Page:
Once upon a time newspapers were our main source of information. Now those old newspapers are a reliable source for hundreds of years of history and secrets of the past. Now you can search for people, places, and events without the hassle of sorting through mountains of papers!

Growing Every Second

Newspaper Archive is the world's largest online newspaper database featuring over 145+ million newspaper pages. Plus our database expands by one newspaper page per second for a total of around 2.5 million pages per month! The value of your membership grows along with it.

Genealogy Made Simple

Those looking to find out more about their forefathers can empower their genealogy search with Newspaper Archive. Within our massive database, users can search ancestors' names for news stories and obituaries. We must understand our past to understand our future!

Choose the Membership Plan that is right for you!

Unlimited 6 Month

$99.95 (45% Savings!)

Unlimited page views for 6 months Learn More

Unlimited Monthly

$29.95

Unlimited page views for 1 month Learn More

Introductory

$9.95

10 page views for 1 month Learn More

Subscribe or Cancel Anytime by calling 888-845-2887

24 hours a day Monday-Saturday

Take advantage of our Introductory Membership offer and become a member for 1 month only for $9.95!

Your full introductory membership payment will be credited toward the cost of full membership any time you choose to upgrade!

Your Membership Includes:
  • 10 page views for 1 month
  • Access to Over 145+ million Newspaper Pages
  • Ability to View, Save, and Print
  • Articles featuring over 100 million people
  • Weekly Search Alerts - We search for you!
  • & Many More Features!
Subscribe for a Monthly Membership only for $29.95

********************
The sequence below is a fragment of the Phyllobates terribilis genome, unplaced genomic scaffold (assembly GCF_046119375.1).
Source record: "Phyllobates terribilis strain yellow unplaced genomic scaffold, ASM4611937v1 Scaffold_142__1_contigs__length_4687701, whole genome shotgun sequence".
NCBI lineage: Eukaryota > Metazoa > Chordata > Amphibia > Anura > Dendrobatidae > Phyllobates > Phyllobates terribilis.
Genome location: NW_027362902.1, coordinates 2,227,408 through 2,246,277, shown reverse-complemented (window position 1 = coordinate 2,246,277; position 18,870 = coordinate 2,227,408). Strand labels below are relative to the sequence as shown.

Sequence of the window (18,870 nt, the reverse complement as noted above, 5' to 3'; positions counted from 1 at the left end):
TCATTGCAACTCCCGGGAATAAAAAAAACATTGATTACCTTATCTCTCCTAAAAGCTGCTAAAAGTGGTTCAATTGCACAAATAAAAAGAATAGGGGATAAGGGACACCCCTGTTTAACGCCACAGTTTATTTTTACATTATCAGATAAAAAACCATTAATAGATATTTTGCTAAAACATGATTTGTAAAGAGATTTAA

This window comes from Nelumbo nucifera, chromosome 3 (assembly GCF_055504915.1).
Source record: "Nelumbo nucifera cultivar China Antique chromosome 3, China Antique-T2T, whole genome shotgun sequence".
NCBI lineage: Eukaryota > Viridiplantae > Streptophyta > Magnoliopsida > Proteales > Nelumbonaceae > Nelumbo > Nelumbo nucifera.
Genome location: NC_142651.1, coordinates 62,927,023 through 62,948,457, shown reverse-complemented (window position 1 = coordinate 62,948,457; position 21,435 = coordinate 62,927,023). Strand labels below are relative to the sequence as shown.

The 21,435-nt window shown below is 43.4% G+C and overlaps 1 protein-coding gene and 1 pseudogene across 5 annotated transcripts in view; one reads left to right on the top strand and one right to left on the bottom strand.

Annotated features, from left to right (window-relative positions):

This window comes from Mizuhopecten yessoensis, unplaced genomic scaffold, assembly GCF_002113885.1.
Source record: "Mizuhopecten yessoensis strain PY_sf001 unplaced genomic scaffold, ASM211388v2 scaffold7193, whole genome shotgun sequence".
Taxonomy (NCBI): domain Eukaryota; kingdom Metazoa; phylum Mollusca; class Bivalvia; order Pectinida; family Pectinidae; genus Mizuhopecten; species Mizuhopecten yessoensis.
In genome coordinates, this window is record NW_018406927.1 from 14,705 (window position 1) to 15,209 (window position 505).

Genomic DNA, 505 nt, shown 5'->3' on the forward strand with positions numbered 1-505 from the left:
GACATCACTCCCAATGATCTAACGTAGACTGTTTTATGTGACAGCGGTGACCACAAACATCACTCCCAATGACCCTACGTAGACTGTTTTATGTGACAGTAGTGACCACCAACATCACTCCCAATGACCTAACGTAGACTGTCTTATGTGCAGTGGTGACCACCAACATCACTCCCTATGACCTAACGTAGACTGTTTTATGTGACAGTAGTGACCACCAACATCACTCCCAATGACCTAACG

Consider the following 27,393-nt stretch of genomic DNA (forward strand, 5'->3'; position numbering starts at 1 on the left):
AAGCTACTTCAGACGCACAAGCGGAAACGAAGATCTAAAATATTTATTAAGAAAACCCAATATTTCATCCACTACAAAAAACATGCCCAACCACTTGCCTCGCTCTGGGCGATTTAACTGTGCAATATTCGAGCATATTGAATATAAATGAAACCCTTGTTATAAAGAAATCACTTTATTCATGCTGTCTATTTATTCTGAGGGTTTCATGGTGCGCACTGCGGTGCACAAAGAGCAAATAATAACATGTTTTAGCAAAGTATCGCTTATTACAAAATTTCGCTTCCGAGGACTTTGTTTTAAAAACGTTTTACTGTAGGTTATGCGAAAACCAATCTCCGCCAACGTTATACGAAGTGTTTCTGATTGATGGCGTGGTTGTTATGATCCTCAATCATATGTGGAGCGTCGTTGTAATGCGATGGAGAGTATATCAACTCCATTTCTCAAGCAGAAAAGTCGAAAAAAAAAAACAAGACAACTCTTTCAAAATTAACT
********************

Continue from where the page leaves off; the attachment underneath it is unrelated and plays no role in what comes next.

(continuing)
Your Membership Includes:
  • Unlimited Page Views
  • Access to Over 145+ million Newspaper Pages
  • Ability to View, Save, and Print
  • Articles featuring over 100 million people
  • Full Access To All Content including 10 Foreign Countries
  • Weekly Search Alerts - We search for you!
  • & Many More Features!
Subscribe for a 6 Month Membership only for $99.95
Best Value! Save -45%
Your Membership Includes:
  • Unlimited Page Views
  • Access to Over 145+ million Newspaper Pages
  • Ability to View, Save, and Print
  • Articles featuring over 100 million people
  • Full Access To All Content including 10 Foreign Countries
  • Weekly Search Alerts - We search for you!
  • & Many More Features!

What our Customers Say:

"It is amazing how easy and exciting it is to access all of this information! I found hundreds of articles about my relatives from Germany! Well worth the subscription!" - Michael S.

"I love this site. It's interesting to read articles about different family members. I've found articles as well as an obituary about an uncle who passed away before I was born, and another about a great aunt. It's great for helping with genealogy." - Patricia T.

"A great research tool. Allows me to view events and gives me incredible insight into the stories of the past." - Charles S.

Search Billions of Newspaper Articles 145 Million+ Pages and More Added Weekly!

Uncover 400+ Years
of Newspaper Archives
(1607 to today!)

Browse by Date

Research Newspaper Articles from 19 Countries
& all 50 U.S. States

Browse by Location

Explore 6,200+ Current &
Historical Newspaper Titles
and Counting!

Browse by Publication